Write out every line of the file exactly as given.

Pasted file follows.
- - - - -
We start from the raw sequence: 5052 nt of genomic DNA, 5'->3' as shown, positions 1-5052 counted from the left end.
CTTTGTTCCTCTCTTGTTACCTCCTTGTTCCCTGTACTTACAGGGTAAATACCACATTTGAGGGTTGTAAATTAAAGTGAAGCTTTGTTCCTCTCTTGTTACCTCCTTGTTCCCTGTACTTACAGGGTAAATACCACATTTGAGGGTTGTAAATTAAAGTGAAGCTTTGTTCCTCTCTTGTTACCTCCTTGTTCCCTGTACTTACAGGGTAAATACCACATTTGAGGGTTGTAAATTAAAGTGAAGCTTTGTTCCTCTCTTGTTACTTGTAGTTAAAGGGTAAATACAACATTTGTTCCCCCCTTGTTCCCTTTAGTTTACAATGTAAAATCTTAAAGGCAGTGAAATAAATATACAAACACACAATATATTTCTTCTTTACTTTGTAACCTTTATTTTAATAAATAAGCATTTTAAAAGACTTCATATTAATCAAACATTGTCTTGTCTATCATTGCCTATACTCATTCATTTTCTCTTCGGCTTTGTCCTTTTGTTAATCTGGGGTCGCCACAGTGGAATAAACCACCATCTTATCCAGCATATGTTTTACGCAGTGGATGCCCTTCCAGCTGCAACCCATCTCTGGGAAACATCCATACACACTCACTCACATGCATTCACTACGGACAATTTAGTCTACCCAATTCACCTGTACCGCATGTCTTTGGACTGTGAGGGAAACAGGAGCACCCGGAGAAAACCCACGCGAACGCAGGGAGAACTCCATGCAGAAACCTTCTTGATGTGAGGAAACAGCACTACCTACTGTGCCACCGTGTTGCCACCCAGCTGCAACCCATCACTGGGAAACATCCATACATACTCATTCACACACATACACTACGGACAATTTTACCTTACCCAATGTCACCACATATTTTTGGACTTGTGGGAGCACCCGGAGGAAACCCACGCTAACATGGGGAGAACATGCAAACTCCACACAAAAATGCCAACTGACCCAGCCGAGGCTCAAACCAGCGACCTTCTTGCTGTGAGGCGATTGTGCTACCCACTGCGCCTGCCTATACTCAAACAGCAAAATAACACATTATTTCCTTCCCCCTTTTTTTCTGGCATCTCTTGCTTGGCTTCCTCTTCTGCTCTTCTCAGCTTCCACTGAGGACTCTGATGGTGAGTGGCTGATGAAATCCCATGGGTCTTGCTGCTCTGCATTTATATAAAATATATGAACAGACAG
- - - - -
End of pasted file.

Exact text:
We start from the raw sequence: 5052 nt of genomic DNA, 5'->3' as shown, positions 1-5052 counted from the left end.
CTTTGTTCCTCTCTTGTTACCTCCTTGTTCCCTGTACTTACAGGGTAAATACCACATTTGAGGGTTGTAAATTAAAGTGAAGCTTTGTTCCTCTCTTGTTACCTCCTTGTTCCCTGTACTTACAGGGTAAATACCACATTTGAGGGTTGTAAATTAAAGTGAAGCTTTGTTCCTCTCTTGTTACCTCCTTGTTCCCTGTACTTACAGGGTAAATACCACATTTGAGGGTTGTAAATTAAAGTGAAGCTTTGTTCCTCTCTTGTTACTTGTAGTTAAAGGGTAAATACAACATTTGTTCCCCCCTTGTTCCCTTTAGTTTACAATGTAAAATCTTAAAGGCAGTGAAATAAATATACAAACACACAATATATTTCTTCTTTACTTTGTAACCTTTATTTTAATAAATAAGCATTTTAAAAGACTTCATATTAATCAAACATTGTCTTGTCTATCATTGCCTATACTCATTCATTTTCTCTTCGGCTTTGTCCTTTTGTTAATCTGGGGTCGCCACAGTGGAATAAACCACCATCTTATCCAGCATATGTTTTACGCAGTGGATGCCCTTCCAGCTGCAACCCATCTCTGGGAAACATCCATACACACTCACTCACATGCATTCACTACGGACAATTTAGTCTACCCAATTCACCTGTACCGCATGTCTTTGGACTGTGAGGGAAACAGGAGCACCCGGAGAAAACCCACGCGAACGCAGGGAGAACTCCATGCAGAAACCTTCTTGATGTGAGGAAACAGCACTACCTACTGTGCCACCGTGTTGCCACCCAGCTGCAACCCATCACTGGGAAACATCCATACATACTCATTCACACACATACACTACGGACAATTTTACCTTACCCAATGTCACCACATATTTTTGGACTTGTGGGAGCACCCGGAGGAAACCCACGCTAACATGGGGAGAACATGCAAACTCCACACAAAAATGCCAACTGACCCAGCCGAGGCTCAAACCAGCGACCTTCTTGCTGTGAGGCGATTGTGCTACCCACTGCGCCTGCCTATACTCAAACAGCAAAATAACACATTATTTCCTTCCCCCTTTTTTTCTGGCATCTCTTGCTTGGCTTCCTCTTCTGCTCTTCTCAGCTTCCACTGAGGACTCTGATGGTGAGTGGCTGATGAAATCCCATGGGTCTTGCTGCTCTGCATTTATATAAAATATATGAACAGACAG